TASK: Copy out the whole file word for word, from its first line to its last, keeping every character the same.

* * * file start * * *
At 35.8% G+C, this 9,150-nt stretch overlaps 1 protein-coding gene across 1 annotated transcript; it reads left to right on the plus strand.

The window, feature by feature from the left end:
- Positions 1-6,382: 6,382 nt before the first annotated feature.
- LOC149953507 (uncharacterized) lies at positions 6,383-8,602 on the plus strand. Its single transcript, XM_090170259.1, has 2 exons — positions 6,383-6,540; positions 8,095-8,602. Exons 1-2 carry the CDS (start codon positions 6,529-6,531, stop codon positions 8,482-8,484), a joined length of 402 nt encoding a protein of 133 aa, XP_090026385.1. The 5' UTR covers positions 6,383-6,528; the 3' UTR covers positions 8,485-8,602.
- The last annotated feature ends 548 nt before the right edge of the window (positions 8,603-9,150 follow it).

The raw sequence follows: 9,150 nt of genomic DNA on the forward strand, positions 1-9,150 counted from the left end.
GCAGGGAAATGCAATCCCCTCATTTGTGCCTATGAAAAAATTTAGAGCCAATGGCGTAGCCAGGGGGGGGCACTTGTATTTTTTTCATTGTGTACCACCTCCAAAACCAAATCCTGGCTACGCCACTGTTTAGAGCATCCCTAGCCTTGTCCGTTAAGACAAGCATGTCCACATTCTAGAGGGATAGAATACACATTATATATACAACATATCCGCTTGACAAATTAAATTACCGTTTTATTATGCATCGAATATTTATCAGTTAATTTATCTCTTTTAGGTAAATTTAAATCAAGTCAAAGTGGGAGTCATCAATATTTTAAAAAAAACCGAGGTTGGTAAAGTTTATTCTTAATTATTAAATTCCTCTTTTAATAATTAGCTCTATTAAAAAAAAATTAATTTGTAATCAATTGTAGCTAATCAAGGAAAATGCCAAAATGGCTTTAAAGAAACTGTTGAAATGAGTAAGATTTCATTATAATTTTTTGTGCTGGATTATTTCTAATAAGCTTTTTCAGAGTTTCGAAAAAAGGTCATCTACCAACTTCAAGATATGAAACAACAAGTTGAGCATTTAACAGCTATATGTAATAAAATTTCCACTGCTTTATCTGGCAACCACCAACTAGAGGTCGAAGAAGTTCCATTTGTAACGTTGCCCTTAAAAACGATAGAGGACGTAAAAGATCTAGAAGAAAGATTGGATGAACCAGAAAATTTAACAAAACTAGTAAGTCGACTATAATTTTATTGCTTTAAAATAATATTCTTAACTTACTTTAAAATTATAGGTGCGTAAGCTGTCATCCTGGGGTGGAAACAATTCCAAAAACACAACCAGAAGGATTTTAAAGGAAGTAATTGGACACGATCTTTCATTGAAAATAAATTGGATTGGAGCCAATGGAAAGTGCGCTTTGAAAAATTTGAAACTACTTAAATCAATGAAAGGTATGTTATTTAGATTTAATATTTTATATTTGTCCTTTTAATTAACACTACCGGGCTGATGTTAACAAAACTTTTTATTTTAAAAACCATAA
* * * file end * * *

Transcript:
At 35.8% G+C, this 9,150-nt stretch overlaps 1 protein-coding gene across 1 annotated transcript; it reads left to right on the plus strand.

The window, feature by feature from the left end:
- Positions 1-6,382: 6,382 nt before the first annotated feature.
- LOC149953507 (uncharacterized) lies at positions 6,383-8,602 on the plus strand. Its single transcript, XM_090170259.1, has 2 exons — positions 6,383-6,540; positions 8,095-8,602. Exons 1-2 carry the CDS (start codon positions 6,529-6,531, stop codon positions 8,482-8,484), a joined length of 402 nt encoding a protein of 133 aa, XP_090026385.1. The 5' UTR covers positions 6,383-6,528; the 3' UTR covers positions 8,485-8,602.
- The last annotated feature ends 548 nt before the right edge of the window (positions 8,603-9,150 follow it).

The raw sequence follows: 9,150 nt of genomic DNA on the forward strand, positions 1-9,150 counted from the left end.
GCAGGGAAATGCAATCCCCTCATTTGTGCCTATGAAAAAATTTAGAGCCAATGGCGTAGCCAGGGGGGGGCACTTGTATTTTTTTCATTGTGTACCACCTCCAAAACCAAATCCTGGCTACGCCACTGTTTAGAGCATCCCTAGCCTTGTCCGTTAAGACAAGCATGTCCACATTCTAGAGGGATAGAATACACATTATATATACAACATATCCGCTTGACAAATTAAATTACCGTTTTATTATGCATCGAATATTTATCAGTTAATTTATCTCTTTTAGGTAAATTTAAATCAAGTCAAAGTGGGAGTCATCAATATTTTAAAAAAAACCGAGGTTGGTAAAGTTTATTCTTAATTATTAAATTCCTCTTTTAATAATTAGCTCTATTAAAAAAAAATTAATTTGTAATCAATTGTAGCTAATCAAGGAAAATGCCAAAATGGCTTTAAAGAAACTGTTGAAATGAGTAAGATTTCATTATAATTTTTTGTGCTGGATTATTTCTAATAAGCTTTTTCAGAGTTTCGAAAAAAGGTCATCTACCAACTTCAAGATATGAAACAACAAGTTGAGCATTTAACAGCTATATGTAATAAAATTTCCACTGCTTTATCTGGCAACCACCAACTAGAGGTCGAAGAAGTTCCATTTGTAACGTTGCCCTTAAAAACGATAGAGGACGTAAAAGATCTAGAAGAAAGATTGGATGAACCAGAAAATTTAACAAAACTAGTAAGTCGACTATAATTTTATTGCTTTAAAATAATATTCTTAACTTACTTTAAAATTATAGGTGCGTAAGCTGTCATCCTGGGGTGGAAACAATTCCAAAAACACAACCAGAAGGATTTTAAAGGAAGTAATTGGACACGATCTTTCATTGAAAATAAATTGGATTGGAGCCAATGGAAAGTGCGCTTTGAAAAATTTGAAACTACTTAAATCAATGAAAGGTATGTTATTTAGATTTAATATTTTATATTTGTCCTTTTAATTAACACTACCGGGCTGATGTTAACAAAACTTTTTATTTTAAAAACCATAA